John & Sue’s JOURNEY
The path toward your new home can seem daunting, but it doesn’t have to –– not if you have the right guide. Here’s a closeup look at one couple’s adventure.
This home takes full advantage of the expansive bay views that the site boasts, with a majority of the home’s windows oriented towards the water, and opens onto a large deck. Being in the Northwest, part of the deck is covered with infrared heat panels, making it a prime spot for relaxing and barbecuing. The exterior is clad in untreated Alaskan Yellow Cedar which will turn a nice silver color as it weathers. The living room features a floor-to-ceiling rock fireplace with the hearth extending the full width of the room, creating great spaces for reading and storage. Through the use of car decking as the finish floor material on the upper level, the floor framing and beam structure are able to be exposed creating an inviting and warm finish to the overall space.
Features: 3 bedroom, 2 bath • Carport with secure storage • Covered deck equipped with infrared heat panels • 1,800 sq. ft.
This was to be their second home… a getaway. They wanted a cottage feeling, a relaxed atmosphere with a big open living space including a loft.
The client also wanted a second master bedroom downstairs in case they decided to make this their retirement home and age would prevent them from sleeping upstairs. But for now, it would be a guest room.
They wanted to use natural materials throughout the home with as much exposed wood as possible. They were very specific in wanting no drywall.
We designed the home with an exposed wood ceiling. The wood for the floor above was also the exposed ceiling for the kitchen below.
We placed large windows in the front facing their view of the Georgia Straights. This let in as much natural light as possible. So much so, that they needed very little indoor lighting during the day.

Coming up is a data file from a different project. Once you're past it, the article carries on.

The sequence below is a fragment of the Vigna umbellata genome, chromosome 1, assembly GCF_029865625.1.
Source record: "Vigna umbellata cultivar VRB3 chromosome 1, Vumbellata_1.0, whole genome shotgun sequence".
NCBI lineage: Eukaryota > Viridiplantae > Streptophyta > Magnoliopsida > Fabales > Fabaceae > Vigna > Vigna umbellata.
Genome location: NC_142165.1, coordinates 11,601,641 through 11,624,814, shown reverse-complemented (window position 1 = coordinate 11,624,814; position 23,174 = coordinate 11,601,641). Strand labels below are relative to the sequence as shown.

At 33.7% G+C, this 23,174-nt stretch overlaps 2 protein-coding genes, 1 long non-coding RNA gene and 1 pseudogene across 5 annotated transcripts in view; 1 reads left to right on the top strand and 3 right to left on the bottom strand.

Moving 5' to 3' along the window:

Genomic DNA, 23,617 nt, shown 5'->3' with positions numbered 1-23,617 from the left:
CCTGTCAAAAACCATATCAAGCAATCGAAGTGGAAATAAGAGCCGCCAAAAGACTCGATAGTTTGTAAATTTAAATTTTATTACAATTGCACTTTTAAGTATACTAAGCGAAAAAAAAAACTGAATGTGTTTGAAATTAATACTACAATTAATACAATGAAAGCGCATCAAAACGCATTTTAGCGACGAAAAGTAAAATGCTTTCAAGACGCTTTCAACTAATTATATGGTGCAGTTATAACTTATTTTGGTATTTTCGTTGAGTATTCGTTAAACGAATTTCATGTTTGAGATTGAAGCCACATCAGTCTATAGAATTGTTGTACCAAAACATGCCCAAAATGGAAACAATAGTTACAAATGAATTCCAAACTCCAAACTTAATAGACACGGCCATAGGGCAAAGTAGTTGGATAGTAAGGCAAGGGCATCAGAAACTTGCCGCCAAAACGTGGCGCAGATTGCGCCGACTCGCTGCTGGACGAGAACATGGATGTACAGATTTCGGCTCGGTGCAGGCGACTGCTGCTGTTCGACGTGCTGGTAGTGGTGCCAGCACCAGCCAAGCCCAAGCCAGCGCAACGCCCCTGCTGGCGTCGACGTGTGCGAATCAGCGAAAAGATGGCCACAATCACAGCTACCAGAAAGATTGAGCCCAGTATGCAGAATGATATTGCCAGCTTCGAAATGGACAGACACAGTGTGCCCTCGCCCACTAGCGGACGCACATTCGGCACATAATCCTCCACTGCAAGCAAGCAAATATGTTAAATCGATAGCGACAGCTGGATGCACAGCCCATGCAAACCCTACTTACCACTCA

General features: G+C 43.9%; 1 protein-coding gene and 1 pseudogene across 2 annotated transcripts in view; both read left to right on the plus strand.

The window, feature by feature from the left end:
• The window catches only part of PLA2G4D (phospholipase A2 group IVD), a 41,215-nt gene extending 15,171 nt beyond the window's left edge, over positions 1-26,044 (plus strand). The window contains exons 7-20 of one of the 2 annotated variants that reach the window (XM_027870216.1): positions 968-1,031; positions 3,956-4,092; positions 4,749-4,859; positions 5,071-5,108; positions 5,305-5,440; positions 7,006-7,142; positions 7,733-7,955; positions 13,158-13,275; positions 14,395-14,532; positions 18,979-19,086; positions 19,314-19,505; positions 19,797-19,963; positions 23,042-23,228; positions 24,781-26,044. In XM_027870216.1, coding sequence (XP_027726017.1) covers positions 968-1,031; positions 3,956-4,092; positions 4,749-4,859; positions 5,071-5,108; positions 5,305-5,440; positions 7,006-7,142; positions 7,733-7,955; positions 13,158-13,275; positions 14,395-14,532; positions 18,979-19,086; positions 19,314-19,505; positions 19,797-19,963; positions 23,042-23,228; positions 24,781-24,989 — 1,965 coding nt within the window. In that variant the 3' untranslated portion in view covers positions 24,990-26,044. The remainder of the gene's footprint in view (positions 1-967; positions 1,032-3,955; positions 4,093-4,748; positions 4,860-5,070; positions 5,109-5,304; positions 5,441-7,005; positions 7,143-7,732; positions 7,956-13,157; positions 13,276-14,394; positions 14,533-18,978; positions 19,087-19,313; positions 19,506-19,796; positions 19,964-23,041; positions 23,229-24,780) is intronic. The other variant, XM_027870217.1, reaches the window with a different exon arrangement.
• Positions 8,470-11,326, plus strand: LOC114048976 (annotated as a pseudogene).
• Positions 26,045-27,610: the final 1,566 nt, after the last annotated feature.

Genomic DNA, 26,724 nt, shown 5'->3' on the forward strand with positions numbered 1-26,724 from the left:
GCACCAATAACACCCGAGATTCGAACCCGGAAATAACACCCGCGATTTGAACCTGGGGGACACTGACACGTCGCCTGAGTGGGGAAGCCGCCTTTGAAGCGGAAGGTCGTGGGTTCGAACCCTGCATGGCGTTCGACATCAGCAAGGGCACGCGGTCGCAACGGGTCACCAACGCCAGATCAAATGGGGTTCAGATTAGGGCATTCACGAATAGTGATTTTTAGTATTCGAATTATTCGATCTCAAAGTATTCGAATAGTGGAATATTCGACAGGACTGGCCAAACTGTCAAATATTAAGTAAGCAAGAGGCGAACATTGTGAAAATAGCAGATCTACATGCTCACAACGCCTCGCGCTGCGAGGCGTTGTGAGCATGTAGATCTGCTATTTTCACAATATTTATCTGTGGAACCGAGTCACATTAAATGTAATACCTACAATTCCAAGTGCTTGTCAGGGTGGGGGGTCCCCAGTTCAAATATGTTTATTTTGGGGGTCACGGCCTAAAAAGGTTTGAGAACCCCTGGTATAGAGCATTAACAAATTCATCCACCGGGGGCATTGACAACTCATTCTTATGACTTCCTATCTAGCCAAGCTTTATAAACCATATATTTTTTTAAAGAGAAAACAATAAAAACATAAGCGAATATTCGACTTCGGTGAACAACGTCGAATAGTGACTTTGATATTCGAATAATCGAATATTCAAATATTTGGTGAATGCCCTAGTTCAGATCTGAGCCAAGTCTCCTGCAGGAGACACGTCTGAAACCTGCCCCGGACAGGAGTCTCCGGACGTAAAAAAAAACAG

Instead of drywall, we used shiplap on the walls with a transparent stain to show the grain.
We used Alaskan yellow cedar for siding, leaving it unfinished, allowing it to silver with age.
Normally, we work with the contractor from the beginning of a project to assure everyone is on the same page regarding the budget.
But in this case, the client wanted the drawings first so they could get bids from several contractors. We designed the project, then they bid it out. This was a unique approach, but once a contractor was chosen, the drawings helped keep the project on budget.
Construction and other documents required quite a bit of detail because of the unique approach to the building, including special materials, the exposed car decking in the kitchen, exposed beams, and shiplap.
Permitting for this site was a bit of a challenge. We had to be aware of archeological concerns to be sure we weren’t disturbing any Native American middens, or other historical artifacts. Fortunately, there weren’t any.
Due to the weather conditions in the area, storm water runoff could have been an issue. We were only allowed 2500 square feet of impervious surface, including the house and driveway. So we had to get creative
We designed a rain garden to absorb the excess water. A rain garden is a recess in the ground that the water can drain into and then soak into the soil without sending it offsite. It was planted with native plants to control all the water. The rain garden was designed with a grid system strong enough to support fire trucks.
Construction went very well. The contractor appreciated the detailed construction documents, and we were very happy with their timelines and quality of work.
Construction: Janzen Custom Builders Photography: Jim W. Smith